Belfast Telegraph

Home Life Health

'Being fitter means I can keep up with my 10-year-old daughter'

Helen Mealey-Hunter (52), who works in retail, lives in east Belfast with her husband David (38). Helen, who has five children, says:

I have had breathing problems since I was nine years old. Initially it was thought I had whooping cough, but my mum realised the symptoms were similar to those of my grandfather who had asthma. The condition really affected my life. I had to use an inhaler and kept missing days at school.

In those days you did not get work sent home from school so it impacted on my performance and I was always behind my classmates. I was not able to participate in any games and would always be the child sitting on the bench while the rest were running around and playing.

In 2007, I had a baby and was transferred to the bakery in the store I worked in. I kept getting chest infections. I would be off work for anything between two weeks and six weeks normally, although on one occasion it was 10 weeks.

When I was examined by the doctor it was discovered that I had lost 40% of the capacity of my lungs and had COPD.

Almost immediately I went from having one inhaler to taking nine to 10 tablets and three inhalers a day for asthma, diabetes, cholesterol and COPD. These conditions were all uncovered within a year.

I found out about the NICHS taking control course through my doctor and it has helped to transform my life.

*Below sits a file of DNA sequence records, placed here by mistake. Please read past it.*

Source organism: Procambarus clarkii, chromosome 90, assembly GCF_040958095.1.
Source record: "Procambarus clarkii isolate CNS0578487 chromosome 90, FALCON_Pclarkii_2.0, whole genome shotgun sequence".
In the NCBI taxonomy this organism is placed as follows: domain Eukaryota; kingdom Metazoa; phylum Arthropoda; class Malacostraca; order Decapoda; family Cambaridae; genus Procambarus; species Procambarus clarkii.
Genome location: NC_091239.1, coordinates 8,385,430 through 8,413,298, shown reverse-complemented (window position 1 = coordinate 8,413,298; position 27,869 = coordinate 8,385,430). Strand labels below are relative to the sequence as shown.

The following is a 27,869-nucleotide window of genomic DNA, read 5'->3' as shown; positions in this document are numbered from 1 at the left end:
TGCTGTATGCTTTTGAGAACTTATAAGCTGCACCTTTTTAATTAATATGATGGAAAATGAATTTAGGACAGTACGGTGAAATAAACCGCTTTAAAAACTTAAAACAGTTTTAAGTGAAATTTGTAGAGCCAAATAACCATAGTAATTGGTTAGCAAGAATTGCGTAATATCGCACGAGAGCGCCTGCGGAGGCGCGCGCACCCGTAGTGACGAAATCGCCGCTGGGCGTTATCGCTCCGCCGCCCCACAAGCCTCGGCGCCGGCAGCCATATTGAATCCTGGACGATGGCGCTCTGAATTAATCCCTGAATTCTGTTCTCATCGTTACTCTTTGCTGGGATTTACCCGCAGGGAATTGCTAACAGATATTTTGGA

I began by learning how to breathe properly and how to do very light exercises - what I call taking baby steps.

I was set realistic goals, such as going for a 15-minute walk twice a week. I was also told of the importance of a healthy diet and both those things have given me new confidence.

Unlike when I was in school and just sat there during games because I felt I was not well, I now have a new attitude.

Every Monday after attending the programme I go for a two-hour exercise class with 13 other people from the NICHS session. I bought a 'fitness' watch and do 6,000 steps a day. There are nights when I am walking up and down the living room floor to reach my total.

One of the breakthroughs for me was admitting that I was ill and if one other person reads my story and it encourages them to change their lifestyle I will be delighted. The programme does work. My youngest child is 10 years old and I want to be able to keep up with her to an extent.

Recently we went to an amusement park in Scotland as a number of us were having birthdays around the same time and I went on all the rides. I would never have done that before. I now even have the confidence to dress up for charity events such as collections we took in the store at Halloween. My life has really changed. I have even ridden a Segway and laid a laminate floor in my home."

Belfast Telegraph


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